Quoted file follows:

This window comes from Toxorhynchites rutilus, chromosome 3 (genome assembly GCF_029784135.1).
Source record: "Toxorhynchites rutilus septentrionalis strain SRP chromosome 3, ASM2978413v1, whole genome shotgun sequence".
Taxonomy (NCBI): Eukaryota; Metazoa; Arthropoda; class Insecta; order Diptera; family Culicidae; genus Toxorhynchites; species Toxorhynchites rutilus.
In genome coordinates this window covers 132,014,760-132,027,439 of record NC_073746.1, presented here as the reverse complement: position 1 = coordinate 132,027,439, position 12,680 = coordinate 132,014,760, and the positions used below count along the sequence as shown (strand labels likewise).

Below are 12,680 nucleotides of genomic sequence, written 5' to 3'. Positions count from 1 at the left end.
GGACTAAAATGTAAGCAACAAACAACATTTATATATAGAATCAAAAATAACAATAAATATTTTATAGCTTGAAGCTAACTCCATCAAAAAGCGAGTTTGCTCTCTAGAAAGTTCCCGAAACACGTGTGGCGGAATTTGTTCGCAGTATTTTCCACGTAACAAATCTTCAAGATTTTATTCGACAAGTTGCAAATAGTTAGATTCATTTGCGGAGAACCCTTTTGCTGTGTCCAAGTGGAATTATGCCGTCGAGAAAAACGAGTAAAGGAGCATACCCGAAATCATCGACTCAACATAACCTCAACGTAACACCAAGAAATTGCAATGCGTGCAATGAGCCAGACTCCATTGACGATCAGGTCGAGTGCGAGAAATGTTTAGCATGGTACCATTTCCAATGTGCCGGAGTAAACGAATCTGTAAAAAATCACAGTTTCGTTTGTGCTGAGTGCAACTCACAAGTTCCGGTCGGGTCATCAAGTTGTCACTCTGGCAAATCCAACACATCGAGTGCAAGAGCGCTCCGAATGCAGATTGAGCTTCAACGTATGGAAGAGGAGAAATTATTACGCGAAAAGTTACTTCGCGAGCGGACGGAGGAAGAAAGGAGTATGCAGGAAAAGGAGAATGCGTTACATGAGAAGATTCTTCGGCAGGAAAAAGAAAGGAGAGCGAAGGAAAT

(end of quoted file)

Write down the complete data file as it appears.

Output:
This window comes from Toxorhynchites rutilus, chromosome 3 (genome assembly GCF_029784135.1).
Source record: "Toxorhynchites rutilus septentrionalis strain SRP chromosome 3, ASM2978413v1, whole genome shotgun sequence".
Taxonomy (NCBI): Eukaryota; Metazoa; Arthropoda; class Insecta; order Diptera; family Culicidae; genus Toxorhynchites; species Toxorhynchites rutilus.
In genome coordinates this window covers 132,014,760-132,027,439 of record NC_073746.1, presented here as the reverse complement: position 1 = coordinate 132,027,439, position 12,680 = coordinate 132,014,760, and the positions used below count along the sequence as shown (strand labels likewise).

Below are 12,680 nucleotides of genomic sequence, written 5' to 3'. Positions count from 1 at the left end.
GGACTAAAATGTAAGCAACAAACAACATTTATATATAGAATCAAAAATAACAATAAATATTTTATAGCTTGAAGCTAACTCCATCAAAAAGCGAGTTTGCTCTCTAGAAAGTTCCCGAAACACGTGTGGCGGAATTTGTTCGCAGTATTTTCCACGTAACAAATCTTCAAGATTTTATTCGACAAGTTGCAAATAGTTAGATTCATTTGCGGAGAACCCTTTTGCTGTGTCCAAGTGGAATTATGCCGTCGAGAAAAACGAGTAAAGGAGCATACCCGAAATCATCGACTCAACATAACCTCAACGTAACACCAAGAAATTGCAATGCGTGCAATGAGCCAGACTCCATTGACGATCAGGTCGAGTGCGAGAAATGTTTAGCATGGTACCATTTCCAATGTGCCGGAGTAAACGAATCTGTAAAAAATCACAGTTTCGTTTGTGCTGAGTGCAACTCACAAGTTCCGGTCGGGTCATCAAGTTGTCACTCTGGCAAATCCAACACATCGAGTGCAAGAGCGCTCCGAATGCAGATTGAGCTTCAACGTATGGAAGAGGAGAAATTATTACGCGAAAAGTTACTTCGCGAGCGGACGGAGGAAGAAAGGAGTATGCAGGAAAAGGAGAATGCGTTACATGAGAAGATTCTTCGGCAGGAAAAAGAAAGGAGAGCGAAGGAAAT